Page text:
How to combat those bedtime stalling tactics
DOES your preschooler struggle to go to sleep? Do they still seem tired after they wake up? Are you concerned about whether they are getting quality sleep?
In previous columns we explored issues around night terrors, bedtime, sleepwalking and nightmares, but sometimes sleep issues are not that easy to recognise.
Thankfully there are a number of steps you can take if you believe your child is lacking adequate sleep, so let's explore them.
The bedtime routine
As your toddler progresses into a preschooler, it may become more difficult to stick to bedtime routines, or they may seem to drag out longer.
This could be because your preschooler's mind is more active and their mind may still be busy thinking about what happened during the day.
It therefore becomes difficult for your child to switch off and prepare for bed. But it's vital you try to stick with a positive bedtime routine.
A great idea is to set a timetable that includes a designated quiet time between brushing their teeth and hopping into bed to sleep. This time can be spent reading books or telling stories and it can help them settle down.
One common tactic by children to stretch out their bedtime is to ask for extra stories as a delaying tactic. You don't want to discourage reading, but if this happens suggest to your child other stories can be read the next day and set a rule of two or three stories each night.
Environment is important
One of the biggest impacts on your child's sleep is the environment around them. Do they feel safe? Is it noisy? Is there too much light?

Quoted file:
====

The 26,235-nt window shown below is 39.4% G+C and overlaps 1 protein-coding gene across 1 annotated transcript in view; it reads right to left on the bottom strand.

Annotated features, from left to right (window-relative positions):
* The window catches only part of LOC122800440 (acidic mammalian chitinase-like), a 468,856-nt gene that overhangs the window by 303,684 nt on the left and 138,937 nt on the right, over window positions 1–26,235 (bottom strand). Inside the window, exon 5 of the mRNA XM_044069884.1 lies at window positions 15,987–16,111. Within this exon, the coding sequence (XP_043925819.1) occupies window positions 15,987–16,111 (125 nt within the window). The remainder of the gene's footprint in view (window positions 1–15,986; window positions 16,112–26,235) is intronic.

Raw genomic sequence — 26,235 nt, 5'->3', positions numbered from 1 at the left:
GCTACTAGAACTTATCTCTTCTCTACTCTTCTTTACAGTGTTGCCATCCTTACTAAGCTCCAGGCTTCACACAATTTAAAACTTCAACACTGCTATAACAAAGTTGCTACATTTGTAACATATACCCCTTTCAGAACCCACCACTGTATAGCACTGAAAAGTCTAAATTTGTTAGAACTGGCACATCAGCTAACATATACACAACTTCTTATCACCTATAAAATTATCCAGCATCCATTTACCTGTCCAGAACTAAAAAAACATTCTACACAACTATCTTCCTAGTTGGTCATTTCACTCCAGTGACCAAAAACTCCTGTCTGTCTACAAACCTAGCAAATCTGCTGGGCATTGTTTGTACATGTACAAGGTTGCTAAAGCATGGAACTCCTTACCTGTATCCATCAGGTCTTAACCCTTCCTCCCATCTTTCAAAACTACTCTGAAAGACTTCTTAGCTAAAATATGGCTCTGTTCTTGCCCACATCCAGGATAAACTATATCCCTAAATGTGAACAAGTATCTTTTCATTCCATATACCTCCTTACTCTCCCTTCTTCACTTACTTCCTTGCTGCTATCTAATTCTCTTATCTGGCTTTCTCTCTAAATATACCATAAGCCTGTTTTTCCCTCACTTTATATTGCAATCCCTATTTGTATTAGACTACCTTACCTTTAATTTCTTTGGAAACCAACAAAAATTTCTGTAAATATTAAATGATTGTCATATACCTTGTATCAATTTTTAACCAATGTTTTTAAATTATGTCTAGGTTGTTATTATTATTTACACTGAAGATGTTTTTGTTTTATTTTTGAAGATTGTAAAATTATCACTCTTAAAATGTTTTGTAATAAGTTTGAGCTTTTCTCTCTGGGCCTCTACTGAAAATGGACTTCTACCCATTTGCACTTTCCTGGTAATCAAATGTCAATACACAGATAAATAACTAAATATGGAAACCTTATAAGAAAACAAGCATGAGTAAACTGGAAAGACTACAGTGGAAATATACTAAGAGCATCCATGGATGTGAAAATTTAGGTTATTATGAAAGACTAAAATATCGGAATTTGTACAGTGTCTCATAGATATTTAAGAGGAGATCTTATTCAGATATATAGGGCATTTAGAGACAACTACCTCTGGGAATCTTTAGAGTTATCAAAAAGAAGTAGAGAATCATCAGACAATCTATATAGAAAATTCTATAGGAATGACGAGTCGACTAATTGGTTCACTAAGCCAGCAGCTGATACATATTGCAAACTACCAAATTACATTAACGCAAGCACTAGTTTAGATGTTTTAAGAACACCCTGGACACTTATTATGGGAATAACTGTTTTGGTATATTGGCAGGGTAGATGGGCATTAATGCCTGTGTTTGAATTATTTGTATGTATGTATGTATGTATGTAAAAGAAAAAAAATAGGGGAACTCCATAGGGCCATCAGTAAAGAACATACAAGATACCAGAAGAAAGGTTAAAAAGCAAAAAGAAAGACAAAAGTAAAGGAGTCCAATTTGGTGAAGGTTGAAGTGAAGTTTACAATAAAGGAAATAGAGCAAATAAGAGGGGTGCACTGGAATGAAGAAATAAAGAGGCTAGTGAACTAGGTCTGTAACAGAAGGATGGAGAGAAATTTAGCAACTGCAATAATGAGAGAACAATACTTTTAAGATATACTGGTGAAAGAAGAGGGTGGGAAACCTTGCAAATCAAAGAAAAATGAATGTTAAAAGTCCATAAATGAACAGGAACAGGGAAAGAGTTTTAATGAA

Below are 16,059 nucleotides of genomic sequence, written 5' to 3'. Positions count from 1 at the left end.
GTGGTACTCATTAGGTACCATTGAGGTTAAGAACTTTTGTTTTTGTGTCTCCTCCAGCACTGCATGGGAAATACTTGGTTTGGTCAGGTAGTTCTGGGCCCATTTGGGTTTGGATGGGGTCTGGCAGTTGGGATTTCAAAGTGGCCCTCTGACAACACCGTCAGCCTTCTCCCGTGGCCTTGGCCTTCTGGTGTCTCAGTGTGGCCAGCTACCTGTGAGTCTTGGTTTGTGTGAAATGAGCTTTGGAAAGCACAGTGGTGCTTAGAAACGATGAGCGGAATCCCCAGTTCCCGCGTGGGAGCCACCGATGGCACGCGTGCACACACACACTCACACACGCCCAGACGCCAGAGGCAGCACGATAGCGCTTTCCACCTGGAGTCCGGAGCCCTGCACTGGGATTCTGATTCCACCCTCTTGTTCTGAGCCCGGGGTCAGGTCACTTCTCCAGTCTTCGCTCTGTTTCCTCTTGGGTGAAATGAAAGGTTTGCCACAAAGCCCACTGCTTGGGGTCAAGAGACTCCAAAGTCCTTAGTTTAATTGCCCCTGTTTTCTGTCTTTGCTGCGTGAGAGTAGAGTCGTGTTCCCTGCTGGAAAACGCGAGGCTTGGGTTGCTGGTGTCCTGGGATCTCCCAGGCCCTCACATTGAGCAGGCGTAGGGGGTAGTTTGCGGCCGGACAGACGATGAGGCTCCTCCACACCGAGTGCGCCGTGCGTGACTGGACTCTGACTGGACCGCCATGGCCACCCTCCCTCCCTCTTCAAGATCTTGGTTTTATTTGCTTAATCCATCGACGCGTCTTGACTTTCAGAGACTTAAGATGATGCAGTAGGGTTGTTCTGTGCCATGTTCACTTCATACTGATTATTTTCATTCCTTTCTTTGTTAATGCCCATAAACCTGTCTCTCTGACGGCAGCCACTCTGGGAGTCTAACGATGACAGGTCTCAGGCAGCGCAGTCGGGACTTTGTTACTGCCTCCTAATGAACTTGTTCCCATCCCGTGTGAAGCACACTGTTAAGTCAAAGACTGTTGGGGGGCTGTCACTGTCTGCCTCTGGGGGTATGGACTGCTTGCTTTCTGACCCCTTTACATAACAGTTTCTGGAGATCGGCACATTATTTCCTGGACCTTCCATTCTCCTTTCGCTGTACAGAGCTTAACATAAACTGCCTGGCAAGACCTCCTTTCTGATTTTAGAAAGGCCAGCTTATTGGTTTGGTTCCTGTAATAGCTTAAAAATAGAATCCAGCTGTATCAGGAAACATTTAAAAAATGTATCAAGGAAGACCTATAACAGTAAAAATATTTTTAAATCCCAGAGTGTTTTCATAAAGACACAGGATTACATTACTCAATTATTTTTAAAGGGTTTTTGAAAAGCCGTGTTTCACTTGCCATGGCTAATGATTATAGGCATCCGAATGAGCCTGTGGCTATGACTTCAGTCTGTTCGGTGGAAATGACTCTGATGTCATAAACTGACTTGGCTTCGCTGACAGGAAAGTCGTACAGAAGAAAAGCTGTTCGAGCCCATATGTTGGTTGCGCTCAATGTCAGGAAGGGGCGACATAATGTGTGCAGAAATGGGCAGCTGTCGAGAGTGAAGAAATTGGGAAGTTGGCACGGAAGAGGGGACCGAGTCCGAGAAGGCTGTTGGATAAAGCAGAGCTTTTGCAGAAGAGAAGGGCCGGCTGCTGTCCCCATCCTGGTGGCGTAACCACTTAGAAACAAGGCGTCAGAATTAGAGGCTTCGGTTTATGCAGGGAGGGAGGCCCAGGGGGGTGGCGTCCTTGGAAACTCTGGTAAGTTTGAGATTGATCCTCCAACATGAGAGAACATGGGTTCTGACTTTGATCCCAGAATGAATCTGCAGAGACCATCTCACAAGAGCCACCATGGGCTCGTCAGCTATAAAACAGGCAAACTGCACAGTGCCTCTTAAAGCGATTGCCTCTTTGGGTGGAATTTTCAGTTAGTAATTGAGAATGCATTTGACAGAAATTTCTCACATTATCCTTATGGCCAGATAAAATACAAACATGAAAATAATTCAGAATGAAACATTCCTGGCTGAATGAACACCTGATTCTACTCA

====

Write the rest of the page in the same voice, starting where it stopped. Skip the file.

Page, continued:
If your child is worried about going to bed or scared of the dark, make sure you praise and reward them when they overcome those fears. Try a night light as that will often help and it is also checking for any shadows that might scare your child and to remove or adjust the object causing them.
What your child does during the day impacts their sleep.
The actions you take during the day can have a huge impact on the quality of your sleep. This is especially true for children.
Firstly, as they get older you should cut down on your child's daytime naps. They need 11-13 hours at night, but an afternoon nap will cause them issues with getting to and staying asleep at night.
You also want them to have a good breakfast then eat properly during the day and to also have an evening meal at a reasonable time.
If your child is hungry or too full at bedtime it will reduce the quality of their sleep.
It is important to ensure your child gets enough sunshine during the day. Natural light helps the body create melatonin, which is important for their sleep cycle.
Also, try to avoid caffeine.
If you have further questions about this or any other health issue for your child, please chat to your GP or visit our WBHHS child health team at the Margaret Rose Centre, 312 Bourbong St, Bundaberg. Alternatively, call your local WBHHS child health team on:
- Bundaberg - 4150 2700
- Childers - 4192 1133
- Gin Gin - 4157 2222
- Gayndah - 4161 3571
- Monto - 4166 9300
- Eidsvold - 4165 7100